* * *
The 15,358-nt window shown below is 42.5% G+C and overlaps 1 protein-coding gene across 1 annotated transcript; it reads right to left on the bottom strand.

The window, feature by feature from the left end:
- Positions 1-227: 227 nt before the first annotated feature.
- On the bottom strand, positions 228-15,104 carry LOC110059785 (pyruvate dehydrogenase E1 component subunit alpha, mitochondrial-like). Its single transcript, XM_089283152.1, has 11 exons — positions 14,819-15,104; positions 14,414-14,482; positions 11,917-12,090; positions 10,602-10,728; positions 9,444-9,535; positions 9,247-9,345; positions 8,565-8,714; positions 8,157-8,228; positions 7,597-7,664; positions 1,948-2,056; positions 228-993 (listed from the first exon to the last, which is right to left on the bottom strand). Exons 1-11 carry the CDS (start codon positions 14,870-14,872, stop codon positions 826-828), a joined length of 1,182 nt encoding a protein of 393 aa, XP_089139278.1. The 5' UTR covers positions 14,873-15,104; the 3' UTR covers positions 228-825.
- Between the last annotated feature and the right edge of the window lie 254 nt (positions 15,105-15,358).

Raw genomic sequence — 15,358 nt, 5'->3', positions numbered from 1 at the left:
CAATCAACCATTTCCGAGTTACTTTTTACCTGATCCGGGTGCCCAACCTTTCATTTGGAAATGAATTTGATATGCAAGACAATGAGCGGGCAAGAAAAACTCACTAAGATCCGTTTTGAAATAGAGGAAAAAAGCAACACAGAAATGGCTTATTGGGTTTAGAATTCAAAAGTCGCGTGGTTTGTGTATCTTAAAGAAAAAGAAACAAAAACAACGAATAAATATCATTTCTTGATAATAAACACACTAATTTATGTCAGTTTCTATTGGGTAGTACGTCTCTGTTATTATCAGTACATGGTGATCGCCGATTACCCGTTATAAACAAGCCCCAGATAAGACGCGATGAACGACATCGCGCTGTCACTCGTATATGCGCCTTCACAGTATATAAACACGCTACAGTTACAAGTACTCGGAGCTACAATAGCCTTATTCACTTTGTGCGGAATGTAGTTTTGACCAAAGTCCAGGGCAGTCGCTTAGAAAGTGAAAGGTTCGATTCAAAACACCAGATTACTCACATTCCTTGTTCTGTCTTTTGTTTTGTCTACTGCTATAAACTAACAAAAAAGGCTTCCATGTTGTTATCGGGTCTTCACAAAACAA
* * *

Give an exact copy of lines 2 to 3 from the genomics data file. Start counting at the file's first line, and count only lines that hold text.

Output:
The window, feature by feature from the left end:
- Positions 1-227: 227 nt before the first annotated feature.